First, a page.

Most people are well-aware of the daunting costs involved with providing care to older parents or family members. However, many people involved in the process of providing this care don’t realize that there are numerous ways to recover many of these expenses in the form of tax benefits.
Caring for your aging parents may allow you to file for more than just standard deductions on your tax forms. For example, did you know that when you file your taxes you may claim deductions and credits for a range of out-of-pocket expenditures such as:
- Dental treatments
- Cost of transportation to get to a medical appointment
- Health insurance premiums
- Long-term care services
And there is more. If you are a family caregiver, you can find other creative ways to claim exemptions and other deductions. When handling your tax preparation for this tax filing season, talk to a tax professional about the dependent care tax credit, elderly parents and the medical expense deductions available.
We know taxes can be confusing and intimidating but you deserve as much of a tax refund as possible as a family caregiver. This will of course apply to your federal and state taxes. It is important for you to investigate your state taxes to find out if anything is different than the IRS benefits. Find out more below.
Exemptions for Dependents
Many people don’t realize that dependency exemptions can also apply for older Americans under the care of family members. This means that you would claim your older parent as a dependent. This would apply to the entire tax year which is the full calendar year.
You may claim a dependency exemption for U.S. citizens if:
- You provide more than 50% of a person’s living costs
- The dependent is a family member or lives in your primary residence
- the dependent does not jointly file a tax return with another person
The dependent does not have income that exceeds the current exemption amount (this amount can change annually). This scenario is quite common and can provide a tax exemption of $4000.
Tax Deductions for Medical Expenses
If you are currently paying for medical costs for a parent or relative, you can also include those with your other expenses for your personal tax deduction. Overall, Medical and dental expenses can be deducted if their total sum exceeds 7.5% of your adjusted income. For example, qualifying medical expenses could be any of the following:
- Doctors’ fees
- In-patient hospital or nursing home costs
- Prescription drug costs
- Hearing aids
- Prescription eyeglasses
- Transportation costs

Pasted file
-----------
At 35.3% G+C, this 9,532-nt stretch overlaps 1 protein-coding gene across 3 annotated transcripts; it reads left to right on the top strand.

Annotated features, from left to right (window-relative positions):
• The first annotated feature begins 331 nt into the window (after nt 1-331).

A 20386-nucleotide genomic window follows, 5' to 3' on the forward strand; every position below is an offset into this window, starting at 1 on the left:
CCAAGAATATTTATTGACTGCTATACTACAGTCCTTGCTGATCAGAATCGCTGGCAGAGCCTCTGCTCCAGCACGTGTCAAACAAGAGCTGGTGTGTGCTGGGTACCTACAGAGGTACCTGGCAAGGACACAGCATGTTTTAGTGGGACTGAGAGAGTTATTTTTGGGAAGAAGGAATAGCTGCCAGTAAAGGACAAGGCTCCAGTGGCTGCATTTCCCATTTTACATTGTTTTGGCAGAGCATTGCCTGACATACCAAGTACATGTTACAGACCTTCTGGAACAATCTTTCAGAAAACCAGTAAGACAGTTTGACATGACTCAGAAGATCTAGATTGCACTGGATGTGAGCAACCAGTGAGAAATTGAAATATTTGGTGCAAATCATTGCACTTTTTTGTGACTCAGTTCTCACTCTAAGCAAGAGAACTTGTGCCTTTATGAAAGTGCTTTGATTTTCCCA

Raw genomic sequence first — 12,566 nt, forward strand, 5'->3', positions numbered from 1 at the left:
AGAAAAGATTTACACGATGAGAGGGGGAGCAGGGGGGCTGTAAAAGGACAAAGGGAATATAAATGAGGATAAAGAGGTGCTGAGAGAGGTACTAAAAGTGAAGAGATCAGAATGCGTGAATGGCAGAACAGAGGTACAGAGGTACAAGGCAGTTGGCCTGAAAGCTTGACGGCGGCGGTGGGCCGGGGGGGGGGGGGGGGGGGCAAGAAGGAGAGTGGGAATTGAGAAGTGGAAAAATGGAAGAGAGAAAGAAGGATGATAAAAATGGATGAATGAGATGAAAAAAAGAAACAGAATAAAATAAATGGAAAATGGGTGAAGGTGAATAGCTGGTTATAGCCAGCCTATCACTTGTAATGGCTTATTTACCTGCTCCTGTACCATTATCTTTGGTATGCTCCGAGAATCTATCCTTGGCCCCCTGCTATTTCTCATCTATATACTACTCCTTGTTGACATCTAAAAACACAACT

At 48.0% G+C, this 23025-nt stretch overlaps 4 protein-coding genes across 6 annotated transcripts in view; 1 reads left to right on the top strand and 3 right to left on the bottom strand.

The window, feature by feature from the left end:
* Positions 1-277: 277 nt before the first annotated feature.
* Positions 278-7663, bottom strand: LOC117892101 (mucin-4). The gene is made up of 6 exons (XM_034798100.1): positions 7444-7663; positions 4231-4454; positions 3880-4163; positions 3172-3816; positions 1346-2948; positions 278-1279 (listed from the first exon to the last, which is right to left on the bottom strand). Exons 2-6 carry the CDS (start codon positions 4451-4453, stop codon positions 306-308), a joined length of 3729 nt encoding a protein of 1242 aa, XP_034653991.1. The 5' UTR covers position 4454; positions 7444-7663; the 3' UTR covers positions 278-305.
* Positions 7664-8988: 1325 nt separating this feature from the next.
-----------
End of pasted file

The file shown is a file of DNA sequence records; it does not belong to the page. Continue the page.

- Long-term-care insurance premiums
In most cases, this applies whether your parent or relative qualifies as a dependent or not. These expenses can also include certain long-term care costs of an infirm individual. These savings can end up being quite significant if your costs are high.
Tax Credits for Dependents
If your parent or relative is unable to care for his or herself, you may also be eligible for a tax credit for a portion of costs that limit you or your spouse’s ability to work. This credit is only available if your family member lives with you which would be indicated in your filing status. This would mean that your aging parent could not live in an assisted living facility to qualify.
Tax Filing Tips and Strategy
When you are prepared to submit your taxes this season make sure you: maximize your deductions and keep detailed notes and records of your filings; keep all of your receipts, and research the impact of having your aging parent as a dependent (potentially impacting their ability to receive Medicaid).
If you share responsibilities with other family members you will have to consider who can file for what tax credit. This may sound simple but you should engage your family members early to prevent duplicating tax credits or not filing at all.
These are just a few of the current tax breaks available to individuals involved with elder care. This information is provided as general information and should not be treated as professional or advice.
You should discuss all of this with your older parents. Consider what financial support they may have including social security to help offset annual costs.
In addition, many states have additional tax deductions or tax credits to provide financial relief to caregivers. Please consult a qualified tax and or legal advisor.